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A survey of East Asia’s nuclear neighbourhood

05 January 2018

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Professor Fiona Yap is an Honorary Professor at the Crawford School of Public Policy. Her main research interests are in policy and political economy in East and Southeast Asia.

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The democracies of East Asia are ratcheting up their military capabilities – and public opinion is going along for the ride, Fiona Yap writes in this chapter from Nuclear Asia, the new publication from the ANU College of Asia & the Pacific.

North Korea has aggressively accelerated its nuclear missile program and testing capabilities under Kim Jong-un, who assumed his position as leader in 2012. As CNN’s Joshua Berlinger reported on 20 October 2017, in the first 10 months of the year, the country launched 15 tests of short- and intermediate-range missiles, and one long-range intercontinental ballistic missile. In 2016, North Korea conducted some 15 missile-tests according to a CBS News report on 6 September 2017.

Clearly, there are no signs of de-escalation in North Korea’s program, despite global condemnation and United Nations sanctions imposed after these tests. Instead, the country seems determined to pursue Kim Jong-un’s “byungjin” policy, i.e. the dual pursuit of economic development and nuclear weapons, pointed out in Charles Armstrong’s 2017 article, North Korea in 2016: Much more of the same, in the Asian Survey. Indeed, the number of launches and tests under Kim Jong-un’s reign so far has already exceeded the combined total under the previous two leaders, Kim Jong-il and Kim Il-sung.

Meanwhile, these firings, launches, and tests mean that North Korea’s immediate neighbours of South Korea, Japan and Taiwan remain in the grips of its nuclear threat. South Korea’s capital, Seoul, is literally within the sights of the low-tech artillery stationed at the demilitarised zone. Japan is further off, but the Supreme Leader has seen fit to launch missiles over the country – not once but twice in 2017, on 29 August and 15 September – as warnings to this critical United States ally. Taiwan’s proximity and its relations with the US also puts it at elevated risk geographically, although North Korea has not directed its bellicosity towards the nation.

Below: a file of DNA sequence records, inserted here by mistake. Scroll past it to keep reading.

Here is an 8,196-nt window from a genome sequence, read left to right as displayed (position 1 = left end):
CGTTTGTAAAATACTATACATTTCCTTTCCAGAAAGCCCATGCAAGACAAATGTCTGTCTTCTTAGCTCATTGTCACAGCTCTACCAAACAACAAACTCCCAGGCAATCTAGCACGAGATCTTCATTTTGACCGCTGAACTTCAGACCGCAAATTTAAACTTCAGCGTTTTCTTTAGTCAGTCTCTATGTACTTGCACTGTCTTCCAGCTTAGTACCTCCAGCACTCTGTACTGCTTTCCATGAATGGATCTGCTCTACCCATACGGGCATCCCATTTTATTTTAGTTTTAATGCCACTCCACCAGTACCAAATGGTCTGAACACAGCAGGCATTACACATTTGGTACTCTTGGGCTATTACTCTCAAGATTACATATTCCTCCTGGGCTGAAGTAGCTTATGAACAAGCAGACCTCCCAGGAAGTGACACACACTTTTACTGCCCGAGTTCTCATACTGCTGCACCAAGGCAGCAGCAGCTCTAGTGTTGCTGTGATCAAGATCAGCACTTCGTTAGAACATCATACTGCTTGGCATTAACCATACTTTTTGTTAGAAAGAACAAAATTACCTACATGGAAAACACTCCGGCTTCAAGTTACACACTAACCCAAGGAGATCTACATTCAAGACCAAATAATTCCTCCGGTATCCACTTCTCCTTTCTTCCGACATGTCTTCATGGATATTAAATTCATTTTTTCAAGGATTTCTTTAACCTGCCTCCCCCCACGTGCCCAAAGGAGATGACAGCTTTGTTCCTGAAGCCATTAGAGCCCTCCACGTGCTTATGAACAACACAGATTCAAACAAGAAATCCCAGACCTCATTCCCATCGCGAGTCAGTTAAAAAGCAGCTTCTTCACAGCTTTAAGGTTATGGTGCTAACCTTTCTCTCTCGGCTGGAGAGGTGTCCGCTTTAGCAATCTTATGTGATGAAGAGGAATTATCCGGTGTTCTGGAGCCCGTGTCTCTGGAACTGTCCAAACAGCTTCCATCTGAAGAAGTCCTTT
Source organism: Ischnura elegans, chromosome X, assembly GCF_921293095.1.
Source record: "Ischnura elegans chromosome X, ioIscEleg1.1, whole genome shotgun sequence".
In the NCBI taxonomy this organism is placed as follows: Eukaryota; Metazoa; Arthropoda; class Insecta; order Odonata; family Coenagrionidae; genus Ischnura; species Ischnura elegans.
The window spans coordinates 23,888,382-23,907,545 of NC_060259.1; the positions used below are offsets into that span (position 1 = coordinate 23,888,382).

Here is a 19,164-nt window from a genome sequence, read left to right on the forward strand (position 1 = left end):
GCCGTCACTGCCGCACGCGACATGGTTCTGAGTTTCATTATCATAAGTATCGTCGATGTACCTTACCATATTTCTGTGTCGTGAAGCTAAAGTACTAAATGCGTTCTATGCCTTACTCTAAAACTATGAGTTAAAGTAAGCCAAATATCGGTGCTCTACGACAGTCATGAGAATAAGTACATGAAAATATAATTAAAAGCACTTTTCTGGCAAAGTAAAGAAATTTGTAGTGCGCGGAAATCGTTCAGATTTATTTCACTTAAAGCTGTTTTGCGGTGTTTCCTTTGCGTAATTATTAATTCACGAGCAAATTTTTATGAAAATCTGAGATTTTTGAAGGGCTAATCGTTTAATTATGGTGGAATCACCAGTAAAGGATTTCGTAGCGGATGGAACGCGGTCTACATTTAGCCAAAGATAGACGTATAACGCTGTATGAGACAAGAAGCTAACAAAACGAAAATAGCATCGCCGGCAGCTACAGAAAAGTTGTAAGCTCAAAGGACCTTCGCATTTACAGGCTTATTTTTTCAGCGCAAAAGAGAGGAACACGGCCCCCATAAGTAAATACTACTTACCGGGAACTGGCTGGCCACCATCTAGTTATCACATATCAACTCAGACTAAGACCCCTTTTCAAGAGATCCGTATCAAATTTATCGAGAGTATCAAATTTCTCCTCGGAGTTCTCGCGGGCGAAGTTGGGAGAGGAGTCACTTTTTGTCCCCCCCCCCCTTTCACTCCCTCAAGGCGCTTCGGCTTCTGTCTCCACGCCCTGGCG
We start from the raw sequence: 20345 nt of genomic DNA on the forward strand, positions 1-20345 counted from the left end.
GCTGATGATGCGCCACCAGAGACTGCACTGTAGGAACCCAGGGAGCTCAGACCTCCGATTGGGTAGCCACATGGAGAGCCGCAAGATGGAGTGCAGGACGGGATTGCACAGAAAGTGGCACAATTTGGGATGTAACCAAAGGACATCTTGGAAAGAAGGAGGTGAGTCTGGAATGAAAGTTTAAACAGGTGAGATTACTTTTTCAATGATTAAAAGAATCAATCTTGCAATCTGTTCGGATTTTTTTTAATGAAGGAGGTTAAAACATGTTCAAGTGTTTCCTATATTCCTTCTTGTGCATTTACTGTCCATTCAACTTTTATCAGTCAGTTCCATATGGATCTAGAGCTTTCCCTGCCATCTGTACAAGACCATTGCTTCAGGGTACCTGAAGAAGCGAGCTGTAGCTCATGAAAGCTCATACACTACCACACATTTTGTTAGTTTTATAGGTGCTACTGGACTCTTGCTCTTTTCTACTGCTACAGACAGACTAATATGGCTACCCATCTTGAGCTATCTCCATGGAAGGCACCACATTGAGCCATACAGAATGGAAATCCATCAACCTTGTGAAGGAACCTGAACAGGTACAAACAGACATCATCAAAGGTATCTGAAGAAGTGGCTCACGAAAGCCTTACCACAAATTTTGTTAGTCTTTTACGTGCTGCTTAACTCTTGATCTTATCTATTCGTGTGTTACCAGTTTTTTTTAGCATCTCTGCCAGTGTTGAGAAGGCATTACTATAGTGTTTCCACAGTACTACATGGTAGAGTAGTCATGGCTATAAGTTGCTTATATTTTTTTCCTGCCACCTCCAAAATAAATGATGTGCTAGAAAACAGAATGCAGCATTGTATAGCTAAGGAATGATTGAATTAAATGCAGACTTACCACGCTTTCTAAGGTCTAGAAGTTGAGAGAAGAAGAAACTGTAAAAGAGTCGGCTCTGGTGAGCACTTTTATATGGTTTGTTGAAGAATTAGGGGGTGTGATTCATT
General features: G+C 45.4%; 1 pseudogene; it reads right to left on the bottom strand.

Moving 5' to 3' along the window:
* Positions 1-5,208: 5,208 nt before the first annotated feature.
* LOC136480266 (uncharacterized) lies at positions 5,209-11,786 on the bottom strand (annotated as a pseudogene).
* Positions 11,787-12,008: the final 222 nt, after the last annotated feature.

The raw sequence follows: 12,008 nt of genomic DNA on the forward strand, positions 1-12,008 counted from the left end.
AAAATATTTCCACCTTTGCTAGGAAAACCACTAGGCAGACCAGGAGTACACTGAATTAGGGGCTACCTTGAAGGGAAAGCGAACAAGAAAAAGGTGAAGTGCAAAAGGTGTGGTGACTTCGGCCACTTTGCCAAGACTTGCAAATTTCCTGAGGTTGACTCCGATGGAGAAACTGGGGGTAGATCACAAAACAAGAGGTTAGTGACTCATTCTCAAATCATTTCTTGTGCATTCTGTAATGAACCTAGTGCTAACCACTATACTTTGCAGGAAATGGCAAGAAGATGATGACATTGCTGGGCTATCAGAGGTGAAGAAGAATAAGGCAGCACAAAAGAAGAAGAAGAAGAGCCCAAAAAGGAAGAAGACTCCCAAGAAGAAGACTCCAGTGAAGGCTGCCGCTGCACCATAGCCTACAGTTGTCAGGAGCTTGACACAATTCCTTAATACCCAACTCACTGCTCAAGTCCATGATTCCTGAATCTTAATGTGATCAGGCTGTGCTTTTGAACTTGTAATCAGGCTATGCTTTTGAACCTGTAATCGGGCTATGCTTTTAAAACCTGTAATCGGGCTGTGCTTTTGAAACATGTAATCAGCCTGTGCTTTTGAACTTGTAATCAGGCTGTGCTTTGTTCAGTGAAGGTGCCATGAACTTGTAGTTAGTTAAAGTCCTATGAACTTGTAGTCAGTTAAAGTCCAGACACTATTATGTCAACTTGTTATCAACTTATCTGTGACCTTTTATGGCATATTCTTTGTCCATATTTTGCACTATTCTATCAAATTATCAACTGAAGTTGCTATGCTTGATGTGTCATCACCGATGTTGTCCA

What are the responses of these neighbours to North Korea’s escalation and provocation? Do the domestic publics in Japan, South Korea and Taiwan consider North Korea’s nuclear missile program and threats to be an imminent danger or, at the least, a significant problem for their countries? Are these attitudes about North Korea changing over time, with the progression of North Korea’s program?

Understanding these public attitudes and responses provides critical understanding of the support for military proliferation or even nuclear development and deployment in these respective countries and may be a harbinger to similar developments in the broader region, including Australia and Southeast Asia. The following tracks how public responses and opinions in the three nations may undergird or undermine proliferation in these three territories.


For Japan, Article 9 of the Constitution that renounces war and “the threat or use of force as means of settling international disputes” means the country will need to amend its constitution to provide for military capabilities to launch a first strike, even if that first strike is a deterrent strike against North Korea’s missile stations. Notwithstanding Article 9, Japan has in place a two layer anti-missile system that works to destroy missiles in mid-flight as well as in the final descent, and the country is looking to deploy the more sophisticated Terminal High-Altitude Area Defense (THAAD) system that is also capable of destroying short- and intermediate-range rockets in final descent.